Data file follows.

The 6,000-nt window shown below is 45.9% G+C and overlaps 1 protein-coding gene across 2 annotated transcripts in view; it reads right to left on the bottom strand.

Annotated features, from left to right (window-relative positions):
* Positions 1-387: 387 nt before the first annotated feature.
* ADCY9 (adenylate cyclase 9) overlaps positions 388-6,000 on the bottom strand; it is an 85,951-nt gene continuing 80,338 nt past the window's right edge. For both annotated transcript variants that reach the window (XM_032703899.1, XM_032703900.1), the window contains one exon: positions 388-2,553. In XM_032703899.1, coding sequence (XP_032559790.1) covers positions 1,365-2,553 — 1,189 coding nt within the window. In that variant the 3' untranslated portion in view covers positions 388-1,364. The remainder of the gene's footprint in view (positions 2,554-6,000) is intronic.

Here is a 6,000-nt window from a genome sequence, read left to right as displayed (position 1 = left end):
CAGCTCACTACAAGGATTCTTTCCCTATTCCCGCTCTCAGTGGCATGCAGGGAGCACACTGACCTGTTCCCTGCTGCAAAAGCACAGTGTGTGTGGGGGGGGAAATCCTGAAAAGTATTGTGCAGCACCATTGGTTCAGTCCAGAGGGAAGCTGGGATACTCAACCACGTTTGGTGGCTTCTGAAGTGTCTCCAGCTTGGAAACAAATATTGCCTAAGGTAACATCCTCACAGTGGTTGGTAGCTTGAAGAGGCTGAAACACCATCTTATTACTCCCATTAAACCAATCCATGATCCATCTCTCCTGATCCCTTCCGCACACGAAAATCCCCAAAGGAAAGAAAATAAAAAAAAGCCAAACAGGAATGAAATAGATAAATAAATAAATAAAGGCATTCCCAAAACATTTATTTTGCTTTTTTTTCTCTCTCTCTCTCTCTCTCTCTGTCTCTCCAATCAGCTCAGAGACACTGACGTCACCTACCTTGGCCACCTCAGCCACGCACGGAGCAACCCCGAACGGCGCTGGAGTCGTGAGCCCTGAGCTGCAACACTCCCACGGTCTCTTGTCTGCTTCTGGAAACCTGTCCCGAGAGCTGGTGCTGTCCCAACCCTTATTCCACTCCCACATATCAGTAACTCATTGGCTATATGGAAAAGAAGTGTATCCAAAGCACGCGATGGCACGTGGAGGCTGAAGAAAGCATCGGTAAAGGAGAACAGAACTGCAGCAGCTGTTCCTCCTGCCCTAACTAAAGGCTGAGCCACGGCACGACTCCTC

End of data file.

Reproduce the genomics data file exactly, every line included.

The 6,000-nt window shown below is 45.9% G+C and overlaps 1 protein-coding gene across 2 annotated transcripts in view; it reads right to left on the bottom strand.

Annotated features, from left to right (window-relative positions):
* Positions 1-387: 387 nt before the first annotated feature.
* ADCY9 (adenylate cyclase 9) overlaps positions 388-6,000 on the bottom strand; it is an 85,951-nt gene continuing 80,338 nt past the window's right edge. For both annotated transcript variants that reach the window (XM_032703899.1, XM_032703900.1), the window contains one exon: positions 388-2,553. In XM_032703899.1, coding sequence (XP_032559790.1) covers positions 1,365-2,553 — 1,189 coding nt within the window. In that variant the 3' untranslated portion in view covers positions 388-1,364. The remainder of the gene's footprint in view (positions 2,554-6,000) is intronic.

Here is a 6,000-nt window from a genome sequence, read left to right as displayed (position 1 = left end):
CAGCTCACTACAAGGATTCTTTCCCTATTCCCGCTCTCAGTGGCATGCAGGGAGCACACTGACCTGTTCCCTGCTGCAAAAGCACAGTGTGTGTGGGGGGGGAAATCCTGAAAAGTATTGTGCAGCACCATTGGTTCAGTCCAGAGGGAAGCTGGGATACTCAACCACGTTTGGTGGCTTCTGAAGTGTCTCCAGCTTGGAAACAAATATTGCCTAAGGTAACATCCTCACAGTGGTTGGTAGCTTGAAGAGGCTGAAACACCATCTTATTACTCCCATTAAACCAATCCATGATCCATCTCTCCTGATCCCTTCCGCACACGAAAATCCCCAAAGGAAAGAAAATAAAAAAAAGCCAAACAGGAATGAAATAGATAAATAAATAAATAAAGGCATTCCCAAAACATTTATTTTGCTTTTTTTTCTCTCTCTCTCTCTCTCTCTCTGTCTCTCCAATCAGCTCAGAGACACTGACGTCACCTACCTTGGCCACCTCAGCCACGCACGGAGCAACCCCGAACGGCGCTGGAGTCGTGAGCCCTGAGCTGCAACACTCCCACGGTCTCTTGTCTGCTTCTGGAAACCTGTCCCGAGAGCTGGTGCTGTCCCAACCCTTATTCCACTCCCACATATCAGTAACTCATTGGCTATATGGAAAAGAAGTGTATCCAAAGCACGCGATGGCACGTGGAGGCTGAAGAAAGCATCGGTAAAGGAGAACAGAACTGCAGCAGCTGTTCCTCCTGCCCTAACTAAAGGCTGAGCCACGGCACGACTCCTC